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title: 'The Day book. (Chicago, Ill.) 1911-1917, March 29, 1917, LAST EDITION, Image 14',
meta: 'News about Chronicling America - RSS Feed',
Image provided by: University of Illinois at Urbana-Champaign Library, Urbana, IL
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'wefgtiUermsiterials do, by "contrast,
give a costume a decidedly original
When plain silken stuffs are em
ployed to build a party dress the
draped effect is sometimes obtained
by deep pocket folds confining the
fullness over the hips, as in the de
sign pictured today, -while the re
quired elegance is obtained by the
unlimited use of gold and silver"
thread in huge floral embroidery.
A shawl draped skirt is wonder
fully effective when a light and dark
color contrast is employed.
Such a design makes up to the
best advantage when the straight
breadths of drapery are adjusted over
a simply girdled chemise frock of
very sheer texture.
"form on stage no
DISPLAY OF FEMININE
LONGER THRILLS MAYBE "NOTHING" WILL
The public is becoming sadly
sophisticated. It Is a difficult task to
manufacture a real thrill nowadays.
Chorus girls, dressed in tights and
jackets that caused theatergoers to
gasp 20 years ago, wouldn't arouse a
comment today except, perhaps, a
few blase remarks about such dress
being "terribly old-fashioned."
This' Is the opinion voiced by Miss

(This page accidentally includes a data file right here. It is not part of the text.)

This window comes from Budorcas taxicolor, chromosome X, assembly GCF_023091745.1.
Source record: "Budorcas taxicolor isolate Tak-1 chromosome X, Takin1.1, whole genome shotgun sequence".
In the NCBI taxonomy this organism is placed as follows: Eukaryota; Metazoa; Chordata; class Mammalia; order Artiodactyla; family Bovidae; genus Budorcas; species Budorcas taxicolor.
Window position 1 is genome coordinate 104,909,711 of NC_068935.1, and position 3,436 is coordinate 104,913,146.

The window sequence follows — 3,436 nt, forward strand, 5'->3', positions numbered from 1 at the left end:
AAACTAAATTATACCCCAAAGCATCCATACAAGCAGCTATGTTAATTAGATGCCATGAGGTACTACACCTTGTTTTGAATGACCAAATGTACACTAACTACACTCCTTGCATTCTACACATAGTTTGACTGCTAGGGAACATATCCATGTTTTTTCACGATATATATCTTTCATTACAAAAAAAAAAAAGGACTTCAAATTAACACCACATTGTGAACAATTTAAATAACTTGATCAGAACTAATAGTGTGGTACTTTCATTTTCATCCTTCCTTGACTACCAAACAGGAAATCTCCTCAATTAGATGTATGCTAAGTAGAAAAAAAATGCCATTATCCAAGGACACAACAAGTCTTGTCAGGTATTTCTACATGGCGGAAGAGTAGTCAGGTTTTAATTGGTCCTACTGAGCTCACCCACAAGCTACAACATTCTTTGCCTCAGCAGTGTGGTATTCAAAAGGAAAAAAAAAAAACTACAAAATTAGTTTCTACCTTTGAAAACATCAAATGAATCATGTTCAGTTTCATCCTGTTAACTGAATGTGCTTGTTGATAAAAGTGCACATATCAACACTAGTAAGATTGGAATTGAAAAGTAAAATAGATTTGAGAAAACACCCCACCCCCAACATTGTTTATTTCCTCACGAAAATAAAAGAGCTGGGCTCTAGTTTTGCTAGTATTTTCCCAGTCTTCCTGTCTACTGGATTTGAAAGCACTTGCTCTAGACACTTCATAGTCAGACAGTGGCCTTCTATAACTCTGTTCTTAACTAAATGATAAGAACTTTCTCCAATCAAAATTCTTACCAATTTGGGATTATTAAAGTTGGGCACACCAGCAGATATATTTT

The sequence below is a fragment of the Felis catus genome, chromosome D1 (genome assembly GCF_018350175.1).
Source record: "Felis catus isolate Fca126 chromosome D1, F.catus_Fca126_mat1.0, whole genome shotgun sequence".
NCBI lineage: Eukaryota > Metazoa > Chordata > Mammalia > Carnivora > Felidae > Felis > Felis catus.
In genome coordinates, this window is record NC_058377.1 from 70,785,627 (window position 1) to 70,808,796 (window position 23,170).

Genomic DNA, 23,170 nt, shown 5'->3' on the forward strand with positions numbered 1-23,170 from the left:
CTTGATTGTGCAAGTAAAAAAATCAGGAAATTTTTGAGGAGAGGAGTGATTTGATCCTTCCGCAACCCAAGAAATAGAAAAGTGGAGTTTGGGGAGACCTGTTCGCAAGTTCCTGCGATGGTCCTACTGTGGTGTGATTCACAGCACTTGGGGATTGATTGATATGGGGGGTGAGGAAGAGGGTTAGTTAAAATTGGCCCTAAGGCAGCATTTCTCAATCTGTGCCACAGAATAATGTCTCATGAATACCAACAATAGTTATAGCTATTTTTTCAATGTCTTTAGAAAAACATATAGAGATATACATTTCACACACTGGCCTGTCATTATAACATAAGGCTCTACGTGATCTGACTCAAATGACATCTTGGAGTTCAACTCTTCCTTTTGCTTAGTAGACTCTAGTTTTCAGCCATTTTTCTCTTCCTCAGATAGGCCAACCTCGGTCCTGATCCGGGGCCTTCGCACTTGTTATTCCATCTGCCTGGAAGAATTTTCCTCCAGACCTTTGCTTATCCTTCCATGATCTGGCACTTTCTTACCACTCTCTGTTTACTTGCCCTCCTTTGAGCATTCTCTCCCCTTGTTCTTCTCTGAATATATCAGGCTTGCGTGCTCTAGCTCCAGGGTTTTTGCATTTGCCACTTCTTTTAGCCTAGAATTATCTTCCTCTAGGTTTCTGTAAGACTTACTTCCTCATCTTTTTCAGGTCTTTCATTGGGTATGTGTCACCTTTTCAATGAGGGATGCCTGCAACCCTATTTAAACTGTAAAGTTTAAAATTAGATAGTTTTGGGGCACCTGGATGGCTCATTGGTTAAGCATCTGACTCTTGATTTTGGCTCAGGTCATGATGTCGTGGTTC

Frankie Bailey, a member of "The
Century Girl" company at the Cen
tury theater, New York, whose ex
perience in choruses and other fields
of stage endeavor qualify her to
"When tights became the rage,"
says Miss Bailey, "the public thought
the last venture in daring stage cos
tumes had been made. But not so
" 'After tights, what?' was the
question the managers had to an
swer. " 'Nothing,' was the reply. And
they have come just as near nothing
as they dare. In these modern times
the chorus parades in bare legs, de
collete and sleeveless dresses and the
lmiest of filmy draperies.
" 'Costumes by Dame Nature,' one
wag called them.
"Such a display of feminine form,
common today, would have caused a
riot in the eighteen nineties. I sup
pose I notice the difference because I
was in the thick of the first 'shock
ing productions.' "
It was Miss Bailey who shocked
theater audiences by a view of hen
symmetrical understanding in her
famous Amazon costume.
"But even if the public did gasp a
bit when the first girl in tights ap
peared on the stage, such a costume
looks like a heavy blanket ctfmpared
with the barefooted, undress chorus
"The stage fasbidn of as little
clothes as possible is not confined to
the chorus. Stars arid principals
have joined this 'back-to-nature'
"Madame Nazimova in her new
play, 'Ception Shoals,' appears in a
one-piece bathing suit. Ann Mur
dock, in 'Please Help Emily, ran the
gamut from pajamas to bathing cos
tumes. "Among the dancers there is Miss
Ruth St, Denis, who is well clad in a
coating of brown pigment and a few
beads, tr the Morgan dancers, minus
the pigment, with little Greek tunics
of chiffon their only dress.
"Miss Gertrude Hoffman, in her
production of 'Sumurun' wore
French-heeled slippers, but no hose,
and a very short skirted dress. In
her new numbers she is demonstrat
ing, sartorially speaking, that brevity
is the soul of wit. She makes up in
brilliant coloring what she lacks in
extent of material.
"Whether or not the ultimate
absolute nude will be reachedde
pends on the future and the police,
who are more easily shocked than